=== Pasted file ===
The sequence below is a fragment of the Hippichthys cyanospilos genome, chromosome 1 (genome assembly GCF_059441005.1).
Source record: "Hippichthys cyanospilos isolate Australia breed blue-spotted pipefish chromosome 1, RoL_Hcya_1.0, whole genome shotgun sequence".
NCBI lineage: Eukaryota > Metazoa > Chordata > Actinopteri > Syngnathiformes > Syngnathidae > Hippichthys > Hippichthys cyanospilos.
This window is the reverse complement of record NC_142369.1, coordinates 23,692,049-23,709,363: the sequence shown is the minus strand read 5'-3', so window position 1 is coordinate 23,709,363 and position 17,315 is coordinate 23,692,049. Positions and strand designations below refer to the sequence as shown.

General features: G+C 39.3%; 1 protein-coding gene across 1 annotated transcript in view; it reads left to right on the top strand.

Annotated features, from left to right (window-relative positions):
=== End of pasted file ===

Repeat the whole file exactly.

The sequence below is a fragment of the Hippichthys cyanospilos genome, chromosome 1 (genome assembly GCF_059441005.1).
Source record: "Hippichthys cyanospilos isolate Australia breed blue-spotted pipefish chromosome 1, RoL_Hcya_1.0, whole genome shotgun sequence".
NCBI lineage: Eukaryota > Metazoa > Chordata > Actinopteri > Syngnathiformes > Syngnathidae > Hippichthys > Hippichthys cyanospilos.
This window is the reverse complement of record NC_142369.1, coordinates 23,692,049-23,709,363: the sequence shown is the minus strand read 5'-3', so window position 1 is coordinate 23,709,363 and position 17,315 is coordinate 23,692,049. Positions and strand designations below refer to the sequence as shown.

General features: G+C 39.3%; 1 protein-coding gene across 1 annotated transcript in view; it reads left to right on the top strand.

Annotated features, from left to right (window-relative positions):